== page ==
The next time Hoppy pops his head out of his burrow, he is once again disappointed, this time he’s met with frost and a ground which is “too icy”. A few days later Hoppy wakes to find the air smelling fresh and feels optimistic that today might really be the day that spring arrives. He sets off to find out.
Hoppy is delighted to find that his senses are overwhelmed with spring sights, sounds, smells and tastes. The birds are singing in a tree covered in blossom, the flowers smell like spring, the lambs gambol in the field and the green grass is ready to be nibbled. Hoppy is delighted to confirm that spring has sprung and wants to share the news with his friends. After waking them with some enthusiastic thumps on the ground, he is soon surrounded by hopping little bunnies.
This a wonderfully illustrated and delightfully colourful celebration of all that is best about spring and is also a perfect choice for Easter.
BedtimePosted by Max 05 Feb, 2018 11:46AM
I Love You, Bunny by Alina Surnaite, published by Lincoln Children's Books
This is a charming debut picture book from Lithuanian author illustrator, Alina Surnaite. This book immediately appealed to us due to the similarity between the little girl that features in the book and our own two year old, who also has a dark-brown fringe and her own treasured bunny (which she calls “Babbit”).
Our daughter became attached to Babbit when she started at nursery just after her first birthday - a soft rabbit snugly with pink and white stripes. Having recently transferred her from cot to big girl’s bed, the presence of Babbit by her side at bedtime has become more important to her than ever.
This story addresses one of the most common childhood worries - a fear of the dark at bedtime. Bunny is little Suzy’s faithful and brave cuddly companion, who protects her at night from any “monsters” that might be lurking in the dark.
One early morning Suzy is alarmed to find Bunny is gone and cries out for her mother, convinced he’s been taken by a shadowy monster she'd seen in her room. As she’s comforted by her mother, the family cat apologetically delivers Bunny back to Suzy.
This is an ideal choice to read to a little one who may have bedtime worries or is transitioning into a new bed. The whimsical pencil drawings, with their sparse use of colour amid the darkness, perfectly accompany the story of a little girl conquering her nocturnal fears.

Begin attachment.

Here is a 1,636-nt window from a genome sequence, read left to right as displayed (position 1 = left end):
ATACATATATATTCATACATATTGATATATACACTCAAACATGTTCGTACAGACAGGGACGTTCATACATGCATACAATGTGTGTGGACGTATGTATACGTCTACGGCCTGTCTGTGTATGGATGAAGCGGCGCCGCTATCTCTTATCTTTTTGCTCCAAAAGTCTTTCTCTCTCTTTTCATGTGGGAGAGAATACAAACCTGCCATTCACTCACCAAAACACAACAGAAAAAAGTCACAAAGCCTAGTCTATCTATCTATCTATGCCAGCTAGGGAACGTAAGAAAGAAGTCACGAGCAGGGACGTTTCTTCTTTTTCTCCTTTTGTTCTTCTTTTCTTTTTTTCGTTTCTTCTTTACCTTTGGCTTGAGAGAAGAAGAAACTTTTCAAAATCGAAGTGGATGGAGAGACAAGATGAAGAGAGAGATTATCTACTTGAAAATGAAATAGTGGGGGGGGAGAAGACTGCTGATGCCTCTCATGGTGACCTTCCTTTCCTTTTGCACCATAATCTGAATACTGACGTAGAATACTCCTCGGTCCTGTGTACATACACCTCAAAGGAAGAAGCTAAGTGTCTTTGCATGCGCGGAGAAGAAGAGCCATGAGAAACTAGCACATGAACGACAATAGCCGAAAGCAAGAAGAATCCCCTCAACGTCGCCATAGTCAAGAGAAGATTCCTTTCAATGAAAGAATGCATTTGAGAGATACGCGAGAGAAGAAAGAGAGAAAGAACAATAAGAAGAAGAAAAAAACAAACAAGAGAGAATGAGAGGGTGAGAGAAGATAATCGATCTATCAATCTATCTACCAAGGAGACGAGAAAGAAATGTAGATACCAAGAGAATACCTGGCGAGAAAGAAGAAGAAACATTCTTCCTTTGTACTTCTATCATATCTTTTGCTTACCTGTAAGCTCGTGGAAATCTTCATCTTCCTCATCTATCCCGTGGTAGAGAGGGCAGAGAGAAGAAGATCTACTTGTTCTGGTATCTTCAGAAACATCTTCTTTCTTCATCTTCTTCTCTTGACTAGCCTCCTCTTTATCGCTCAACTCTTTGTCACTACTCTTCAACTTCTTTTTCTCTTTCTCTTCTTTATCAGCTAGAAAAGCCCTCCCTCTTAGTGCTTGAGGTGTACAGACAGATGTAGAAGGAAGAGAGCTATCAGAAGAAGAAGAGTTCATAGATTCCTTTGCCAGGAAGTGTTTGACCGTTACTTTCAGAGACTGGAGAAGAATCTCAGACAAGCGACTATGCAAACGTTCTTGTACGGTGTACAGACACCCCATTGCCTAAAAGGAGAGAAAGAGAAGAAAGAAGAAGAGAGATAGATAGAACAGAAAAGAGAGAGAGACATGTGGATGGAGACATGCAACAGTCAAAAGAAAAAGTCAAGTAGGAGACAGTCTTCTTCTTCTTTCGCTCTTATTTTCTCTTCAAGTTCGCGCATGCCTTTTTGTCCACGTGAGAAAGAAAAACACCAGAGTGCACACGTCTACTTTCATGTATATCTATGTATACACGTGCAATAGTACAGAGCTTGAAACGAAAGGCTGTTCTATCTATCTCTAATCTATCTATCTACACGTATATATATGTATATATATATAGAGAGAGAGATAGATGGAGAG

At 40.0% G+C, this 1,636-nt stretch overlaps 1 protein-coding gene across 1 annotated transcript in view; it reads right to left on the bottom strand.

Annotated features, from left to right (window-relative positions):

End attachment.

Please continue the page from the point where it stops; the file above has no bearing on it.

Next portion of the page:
Cooking and eatingPosted by Max 31 Jan, 2018 05:18PM
Baking with Dad by Aurora Cacciapuoti, published by Child's Play
Last weekend our girls and I baked our first loaf of bread, getting our hands stuck into the gooey mixture, pouring in the yeast and delighting in the dough's expansion in the airing cupboard. Baking with your children is probably about as wholesome as it gets (aside from all the flour and butter in their hair and on the floor) and they both took great pride in creating a delicious loaf from scratch over the course of an afternoon.
Baking with Dad has been a family favourite for some time and we have been reading it again after our recent efforts. It's a charming, sweet tale of a girl and her dad making a tasty treat for a special occasion.
With their matching chef's hats, they get out their ingredients. A brilliant page of baking ingredients is interspersed with items that are definitely not suitable - with a big red X over their tops - including a spider, a jar of pencils, and a snail. We always enjoy taking time to identify the items we want and those we don't.
Next is making the cake mixture, weighing out the flour (which inevitably makes a huge pooff everywhere), nearly slipping on the butter, and cracking the eggs. It's fun to see how the girl's pet cat keeps bearing the brunt of the mess - first an egg on its head, then a bag of flour.
Next, we look out at the girl and her dad from inside the oven, a cake's eye view of their huge smiling faces as they watch "the magic" begin. A fiesta of fruit is next, followed by decoration with bunting, streamers and balloons. Then...Ding Dong - the special guest is here!
A final scene shows a lovely party of family and friends - celebrating together around a magnificent multi-story creation. It's also fun to look closely at the end pages, showing the inevitable clearing up.
The book's sparse narrative is set out much like a recipe, with a sprinkling of words across bright and brilliant illustrations. The cake takes centre stage, but the book's main ingredient is the depiction of a loving relationship and fun time had by the girl and her dad, making memories together as well as a delicious dessert.